Things happen. Lives are complex. Of course, your life is particularly so (everyone's is), which is why it's difficult to get to brunch on time (every time), which is not your fault, exactly, because there was nowhere to park, and then before that, there was a line at the drugstore, and before that, there was the argument with your 5-year-old about whether you could take your purse he was using as LEGO storage and... she knows. Your friend has too much on her plate too, which is why she would never say anything about your tardiness. But perpetually making her wait sends the message that other things are more important than she is. That, in fact, almost everything is more important than her. No one wants to feel that way. Isn't that part of why we maintain friendships, to matter to someone, to have someone matter to us? Your friend matters to someone. She matters to you. So show your love: Leave 15 minutes earlier.
In the 10th grade, it's cute when you and your BFF agree, between shrieks of laughter, that her crush is hot. Not so when you're a grown women and the both of you are talking about one of your spouses. The thing is, it's good when your friend thinks your husband is hot: She thinks he's hot not necessarily because he's physically attractive, but because of how he treats <em>you</em>. How attentive he is, how he always opens car doors, how she saw him at a party you didn't attend and heard him gushing about you and your greatness. If your partner is bad news, you will hear about it eventually. But in the weird world of polite behavior, it is sometimes impossible to say, "Hey, your husband? He's amazing. You're lucky. I'm uncreepily happy for you."
As anyone who grew up with a younger sibling can attest, imitation is the sincerest form of annoyance. Sure, your heart skipped a beat when you saw your friend's jewel box of an entryway smothered in the most perfect, unique, offbeat-but-not-too, beautiful-but-not-cloying, stylish-yet-not-design-blog-cliché, so-YOU-you-just-never-knew-it wallpaper. But the reason it's so unique and perfect is because your friend spent a year shopping around for it, and the reason she spent so long looking for something nobody had is because she wanted something... nobody had. So even though she would never say anything, at the risk of sounding petty, let her have the wallpaper/haircut/baby names.
We all have things about ourselves that we just can't see. And we all have those baggy-T-shirt-and-yoga-pants stages of life. It just may be that yours is lasting longer than most. When is it the right time to tell this to someone? Never. Which is why you have to tell yourself: "There is a time for yoga pants, and it is called yoga. It is not that time now. Now is the time for a flattering haircut. Now is the time to identify your skin tone and work with it. Now is the time for some clothes that fit properly. Now is the time to feel good about yourself -- the way you would want your friend to feel good about herself."
It's one those mysteries of love that, as infallible as your spouse seems in the first blush of love, a few years later he's working your nerves just as dramatically. So when your husband makes a bad joke at a dinner party and you shush him, the bickering begins. No one likes to watch a couple fight. And, P.S. No one expects you to police your partner. So unless you can make your bickering as entertaining as a Woody Allen movie, just let it go. Truly, the rest of us haven't spent even a minute thinking about the joke that fell flat, so neither should you.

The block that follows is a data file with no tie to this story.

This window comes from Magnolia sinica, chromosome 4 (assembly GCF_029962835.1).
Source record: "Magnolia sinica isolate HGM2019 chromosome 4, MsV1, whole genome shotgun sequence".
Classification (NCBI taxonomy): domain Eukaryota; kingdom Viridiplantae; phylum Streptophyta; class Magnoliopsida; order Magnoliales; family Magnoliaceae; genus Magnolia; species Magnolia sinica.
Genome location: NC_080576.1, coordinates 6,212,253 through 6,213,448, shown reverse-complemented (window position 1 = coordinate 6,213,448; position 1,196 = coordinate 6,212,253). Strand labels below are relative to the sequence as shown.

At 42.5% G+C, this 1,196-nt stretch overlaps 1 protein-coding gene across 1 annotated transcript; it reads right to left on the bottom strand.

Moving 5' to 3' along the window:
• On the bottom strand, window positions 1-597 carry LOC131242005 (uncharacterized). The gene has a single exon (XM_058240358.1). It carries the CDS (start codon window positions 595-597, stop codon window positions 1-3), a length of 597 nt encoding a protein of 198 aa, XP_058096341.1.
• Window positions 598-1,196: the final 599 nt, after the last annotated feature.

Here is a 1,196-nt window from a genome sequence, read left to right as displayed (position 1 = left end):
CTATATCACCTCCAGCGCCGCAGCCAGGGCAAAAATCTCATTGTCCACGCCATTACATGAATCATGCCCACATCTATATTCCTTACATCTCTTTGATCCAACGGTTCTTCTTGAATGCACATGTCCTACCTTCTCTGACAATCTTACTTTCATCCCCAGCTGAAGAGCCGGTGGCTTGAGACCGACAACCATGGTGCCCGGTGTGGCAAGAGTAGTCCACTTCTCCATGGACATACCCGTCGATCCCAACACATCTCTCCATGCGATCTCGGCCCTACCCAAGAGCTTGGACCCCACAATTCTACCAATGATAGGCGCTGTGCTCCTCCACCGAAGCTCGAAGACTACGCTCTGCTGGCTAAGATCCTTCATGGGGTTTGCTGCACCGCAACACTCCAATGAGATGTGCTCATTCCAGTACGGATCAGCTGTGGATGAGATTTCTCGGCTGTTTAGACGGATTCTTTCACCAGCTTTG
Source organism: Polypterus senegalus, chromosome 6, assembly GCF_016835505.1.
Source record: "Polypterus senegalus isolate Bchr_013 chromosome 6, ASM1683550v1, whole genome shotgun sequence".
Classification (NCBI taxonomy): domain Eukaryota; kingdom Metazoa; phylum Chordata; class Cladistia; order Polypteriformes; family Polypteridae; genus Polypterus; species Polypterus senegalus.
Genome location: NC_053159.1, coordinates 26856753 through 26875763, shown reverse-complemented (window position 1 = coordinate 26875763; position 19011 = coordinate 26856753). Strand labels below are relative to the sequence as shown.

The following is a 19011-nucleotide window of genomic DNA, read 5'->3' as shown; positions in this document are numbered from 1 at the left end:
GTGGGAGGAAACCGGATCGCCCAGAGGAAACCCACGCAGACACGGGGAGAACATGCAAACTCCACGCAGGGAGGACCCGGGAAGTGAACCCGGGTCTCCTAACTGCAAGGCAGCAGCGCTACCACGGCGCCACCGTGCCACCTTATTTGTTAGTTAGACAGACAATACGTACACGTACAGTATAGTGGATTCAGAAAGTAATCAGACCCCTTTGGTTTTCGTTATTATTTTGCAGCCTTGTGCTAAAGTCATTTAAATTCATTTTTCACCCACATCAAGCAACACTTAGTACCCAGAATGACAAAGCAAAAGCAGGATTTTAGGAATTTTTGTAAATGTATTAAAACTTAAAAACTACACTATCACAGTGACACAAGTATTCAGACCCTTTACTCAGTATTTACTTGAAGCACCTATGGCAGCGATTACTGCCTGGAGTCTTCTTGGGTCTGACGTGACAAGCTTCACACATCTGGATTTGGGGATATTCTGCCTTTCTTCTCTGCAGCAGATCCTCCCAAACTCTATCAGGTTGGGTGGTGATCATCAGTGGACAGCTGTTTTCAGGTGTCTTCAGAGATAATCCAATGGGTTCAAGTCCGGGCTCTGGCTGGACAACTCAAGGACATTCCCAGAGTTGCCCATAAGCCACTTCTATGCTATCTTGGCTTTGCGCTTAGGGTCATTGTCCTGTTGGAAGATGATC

From: Friendina Friendstein To: You Hey, thanks so much for your email. And call. And text and tweet and Facebook message and wall post and comment on my blog and invitation to connect on LinkedIn and Gchat hello. Hello! I'm so glad you're reaching out to me. I know that maintaining friendships as busy adults with families and jobs and social media personas to maintain is no easy task, believe me, and I am genuinely glad you're staying in touch. And I will never send this email because I'm worried you'll think I'm being prickly. But... let's pick maybe one way to communicate and stick to it. How about picking the one I'm using to respond to you? Like my phone doesn't text. Which is why I never respond to your texts. But I always call you back, right? And never tweet you back. So... do you get what I'm saying? Let's talk. Let's <em>always, always talk</em> -- and let's never tweet again. With so much love, Friendina
You know when you're living an envy-making moment. Whatever it is -- you just got a fancy new job, you bought the perfect house, you regularly post awe-inspiring pictures of the gorgeous cocktails your thoughtful new boyfriend makes you -- your friend is happy for your success; of course she is. But unless her first name is Mother and her last name is Teresa, she probably also suffers a quick twinge of "G#%@$%*, WHY ISN'T THAT HAPPENING TO ME?" I mean, when the tables are turned, don't you? Which is why judicious posting and/or tweeting of such moments signals you are among the most thoughtful of 21st-century citizens.
Yes, we all know that money and friends don't mix, but also, how could they not? Maybe your friend brushes you off when she covers your part of the girls' night tab and says you can buy her coffee sometime. Did you, though? Did you ever do that coffee? In the grand scheme of a friendship, it's not worth making a fuss over $5 or $10, so she's not going to send you a bill, but her casual generosity is not something to be forgotten. It's an invitation to buy her the biggest, bestest, most ridiculous triple-shot caramel mocha with whipped cream and chocolate sprinkles that has ever existed. Without being reminded.
If only there were a way to say it without sounding corny, a way to make you believe her, then your best friend would tell you this. It does not -- repeat <em>does not</em> -- matter if you agree. It does not matter if society's skewed perceptions of the female body concur. It does not matter what the rest of the world thinks. You know this about your friends, and they know it about you -- it's like crowdsourced good self-esteem! You are beautiful, and your imperfections are, to the people who love you, part of your charm. After all, who knows your true beauty if not the people who love you?
Follow Natasha Koifman on Twitter: www.twitter.com/natashankpr